Research has questioned the impact of synthetic phonics teaching, which was backed by a government literacy review.
Some say mixing phonics methods decreases its impact on learning
The government-commissioned research said synthetic phonics improved reading accuracy, but its effects on spelling and understanding were inconclusive.
The systematic use of phonics teaching should be in "a judicious balance" with other elements, the report said.
The government said synthetic phonics would be taught in England "within a broad and rich language curriculum".
'Fast and first'
The research, jointly carried out by the universities of York and Sheffield for the Department for Education and Skills, said evidence to support synthetic phonics over the analytic method was inconclusive.
"The review found no evidence for the superiority of either synthetic or analytic phonics instruction over the other," the report said.
One of the authors of the report, Dr Carole Torgerson from the University of York, said: "It could be the case that synthetic phonics is more effective, but we would like to see a large trial undertaken in the UK because the evidence base is very weak."
The researchers studied 12 randomised controlled trials to analyse reading accuracy, four trials to consider the effects on comprehension, and three to analyse spelling.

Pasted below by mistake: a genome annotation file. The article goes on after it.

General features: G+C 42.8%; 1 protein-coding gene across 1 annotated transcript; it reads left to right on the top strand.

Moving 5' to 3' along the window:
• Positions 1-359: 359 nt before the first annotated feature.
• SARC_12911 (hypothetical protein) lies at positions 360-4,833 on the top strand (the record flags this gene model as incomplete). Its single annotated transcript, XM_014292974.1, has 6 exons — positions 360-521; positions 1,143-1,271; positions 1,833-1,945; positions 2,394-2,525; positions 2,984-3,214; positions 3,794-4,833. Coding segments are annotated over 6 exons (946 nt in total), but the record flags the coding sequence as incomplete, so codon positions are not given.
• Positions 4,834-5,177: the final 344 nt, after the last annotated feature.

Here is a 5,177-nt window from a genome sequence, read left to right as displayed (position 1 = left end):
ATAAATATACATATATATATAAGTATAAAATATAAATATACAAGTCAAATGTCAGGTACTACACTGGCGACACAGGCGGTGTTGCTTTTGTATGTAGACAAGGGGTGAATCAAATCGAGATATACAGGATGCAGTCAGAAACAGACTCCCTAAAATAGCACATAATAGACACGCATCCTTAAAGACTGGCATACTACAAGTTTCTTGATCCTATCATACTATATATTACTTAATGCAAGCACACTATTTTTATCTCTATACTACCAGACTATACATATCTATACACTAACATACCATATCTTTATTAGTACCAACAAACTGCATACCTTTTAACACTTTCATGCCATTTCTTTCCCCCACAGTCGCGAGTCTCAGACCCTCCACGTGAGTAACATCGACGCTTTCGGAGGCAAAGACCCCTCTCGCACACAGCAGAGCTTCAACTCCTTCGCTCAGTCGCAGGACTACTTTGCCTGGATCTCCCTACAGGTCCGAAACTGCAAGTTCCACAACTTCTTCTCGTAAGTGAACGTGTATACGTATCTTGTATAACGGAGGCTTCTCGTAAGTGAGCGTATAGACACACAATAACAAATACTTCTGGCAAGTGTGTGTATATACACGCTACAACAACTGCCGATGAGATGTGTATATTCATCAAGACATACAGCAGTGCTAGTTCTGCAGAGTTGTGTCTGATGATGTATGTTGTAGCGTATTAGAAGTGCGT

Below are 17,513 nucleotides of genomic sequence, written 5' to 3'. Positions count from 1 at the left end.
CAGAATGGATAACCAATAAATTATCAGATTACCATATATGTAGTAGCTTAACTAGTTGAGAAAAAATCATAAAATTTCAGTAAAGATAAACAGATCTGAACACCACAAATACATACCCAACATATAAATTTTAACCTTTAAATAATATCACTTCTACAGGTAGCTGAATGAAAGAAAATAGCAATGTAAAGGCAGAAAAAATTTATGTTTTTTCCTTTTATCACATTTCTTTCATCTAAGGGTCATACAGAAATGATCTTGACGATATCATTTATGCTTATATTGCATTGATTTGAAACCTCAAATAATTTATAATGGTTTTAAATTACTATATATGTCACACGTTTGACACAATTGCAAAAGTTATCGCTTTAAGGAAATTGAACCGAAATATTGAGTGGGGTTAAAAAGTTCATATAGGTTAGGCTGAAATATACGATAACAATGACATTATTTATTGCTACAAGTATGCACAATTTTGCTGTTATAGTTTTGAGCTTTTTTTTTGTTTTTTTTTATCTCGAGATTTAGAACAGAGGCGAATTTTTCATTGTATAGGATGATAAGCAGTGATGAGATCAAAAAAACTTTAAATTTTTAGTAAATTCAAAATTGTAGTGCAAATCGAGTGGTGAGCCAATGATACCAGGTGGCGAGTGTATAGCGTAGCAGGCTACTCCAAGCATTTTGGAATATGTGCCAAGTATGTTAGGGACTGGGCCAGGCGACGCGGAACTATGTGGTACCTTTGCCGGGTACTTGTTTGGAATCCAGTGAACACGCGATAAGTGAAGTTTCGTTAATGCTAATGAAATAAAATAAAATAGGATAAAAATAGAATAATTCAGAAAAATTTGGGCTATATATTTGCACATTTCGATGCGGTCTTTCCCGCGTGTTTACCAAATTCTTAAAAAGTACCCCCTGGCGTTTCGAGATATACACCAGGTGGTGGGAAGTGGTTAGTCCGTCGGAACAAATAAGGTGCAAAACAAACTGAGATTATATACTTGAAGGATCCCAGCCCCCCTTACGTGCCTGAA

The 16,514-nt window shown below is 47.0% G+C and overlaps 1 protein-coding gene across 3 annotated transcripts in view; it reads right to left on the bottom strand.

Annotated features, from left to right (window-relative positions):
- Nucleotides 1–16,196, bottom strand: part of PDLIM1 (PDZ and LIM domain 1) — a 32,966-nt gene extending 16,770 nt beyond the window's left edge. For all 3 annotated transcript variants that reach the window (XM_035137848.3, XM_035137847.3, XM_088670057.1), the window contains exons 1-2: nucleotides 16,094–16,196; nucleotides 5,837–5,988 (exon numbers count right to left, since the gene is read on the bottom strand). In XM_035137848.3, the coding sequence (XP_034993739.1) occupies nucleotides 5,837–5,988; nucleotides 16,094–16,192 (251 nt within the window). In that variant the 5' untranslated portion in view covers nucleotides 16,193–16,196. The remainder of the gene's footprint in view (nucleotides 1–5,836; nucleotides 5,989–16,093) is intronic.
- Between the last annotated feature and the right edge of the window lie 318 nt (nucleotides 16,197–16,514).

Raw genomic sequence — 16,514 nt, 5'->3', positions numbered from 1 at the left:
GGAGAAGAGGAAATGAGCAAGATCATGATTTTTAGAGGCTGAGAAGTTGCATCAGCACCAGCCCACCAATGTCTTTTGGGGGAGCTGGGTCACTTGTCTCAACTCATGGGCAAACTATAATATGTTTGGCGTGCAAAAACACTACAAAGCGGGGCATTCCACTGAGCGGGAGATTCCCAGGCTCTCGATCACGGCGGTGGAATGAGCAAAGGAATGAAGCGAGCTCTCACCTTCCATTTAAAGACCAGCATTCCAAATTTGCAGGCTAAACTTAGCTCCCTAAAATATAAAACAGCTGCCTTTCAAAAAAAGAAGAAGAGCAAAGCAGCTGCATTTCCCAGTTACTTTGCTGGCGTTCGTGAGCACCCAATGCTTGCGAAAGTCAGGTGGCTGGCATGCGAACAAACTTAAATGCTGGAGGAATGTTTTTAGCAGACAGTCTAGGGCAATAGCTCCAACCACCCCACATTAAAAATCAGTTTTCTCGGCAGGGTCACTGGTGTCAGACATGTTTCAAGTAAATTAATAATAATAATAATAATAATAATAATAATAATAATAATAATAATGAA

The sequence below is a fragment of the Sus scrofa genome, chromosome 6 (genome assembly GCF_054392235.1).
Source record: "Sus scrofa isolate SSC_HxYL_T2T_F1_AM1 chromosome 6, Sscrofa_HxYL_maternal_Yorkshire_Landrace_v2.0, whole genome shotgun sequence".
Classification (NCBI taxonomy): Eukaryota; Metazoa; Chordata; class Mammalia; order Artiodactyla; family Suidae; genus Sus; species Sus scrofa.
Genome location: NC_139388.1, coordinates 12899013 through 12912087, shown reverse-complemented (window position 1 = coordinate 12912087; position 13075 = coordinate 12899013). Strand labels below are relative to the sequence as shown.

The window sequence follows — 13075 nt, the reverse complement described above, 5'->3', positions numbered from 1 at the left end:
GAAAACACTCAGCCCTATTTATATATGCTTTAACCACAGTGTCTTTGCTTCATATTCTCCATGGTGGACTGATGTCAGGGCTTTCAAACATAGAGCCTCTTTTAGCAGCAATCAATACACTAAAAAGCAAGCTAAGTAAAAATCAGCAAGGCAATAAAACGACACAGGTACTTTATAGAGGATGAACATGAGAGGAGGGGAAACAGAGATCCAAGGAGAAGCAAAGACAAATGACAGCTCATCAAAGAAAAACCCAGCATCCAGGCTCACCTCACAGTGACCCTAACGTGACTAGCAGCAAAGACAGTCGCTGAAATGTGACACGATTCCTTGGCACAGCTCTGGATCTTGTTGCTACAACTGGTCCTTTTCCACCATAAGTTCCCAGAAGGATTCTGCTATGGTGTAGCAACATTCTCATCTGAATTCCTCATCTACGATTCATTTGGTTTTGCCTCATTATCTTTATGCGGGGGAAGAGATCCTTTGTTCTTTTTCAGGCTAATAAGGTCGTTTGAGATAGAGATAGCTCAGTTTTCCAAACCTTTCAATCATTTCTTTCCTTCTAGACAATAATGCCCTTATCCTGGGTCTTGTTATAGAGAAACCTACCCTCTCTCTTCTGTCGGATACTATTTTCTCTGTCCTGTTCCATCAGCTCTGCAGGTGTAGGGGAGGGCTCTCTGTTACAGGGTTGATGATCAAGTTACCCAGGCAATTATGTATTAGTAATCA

In December, former Ofsted director Jim Rose's review called for a greater use of synthetic phonics, saying it should be used "fast and first" in primary schools.
He said there was general agreement that phonic work is "essential though not sufficient" in learning to read.
Education Secretary Ruth Kelly said she accepted his recommendations.
Dr Torgerson said: "I am not saying Jim Rose is wrong, but in terms of the evidence base from randomised controlled trials we have concluded that we can't say which method we would recommend."
Debate has continued about the best way to teach phonics - which involves teaching the sounds of letters and their combinations rather than the letters of the alphabet.
Synthetic phonics teaches children to then blend those individual sounds together to form words, whereas analytic phonics teaches children how to work out the common sounds and letters in a group of words, e.g. push, park, pet, pen.
But the report acknowledged the positive impact of phonics on literacy: "Systematic phonics instruction within a broad literacy curriculum appears to have a greater impact on children's progress than whole language or whole word approaches."
Phonics should be a "routine part of every literacy teacher's repertoire and a routine part of literacy teaching", the report said.
A spokesperson for the Department for Education and Skills said the government backed the interim Rose report:
"This individual research report echoes the findings of Jim Rose's interim report, which makes clear that systematic teaching of phonics, set within a broad and rich language curriculum, is key," the spokesperson said.
Mr Rose's final review on phonics is expected early this year, and will inform the re-drafting of the government's literacy strategy, planned for 2007.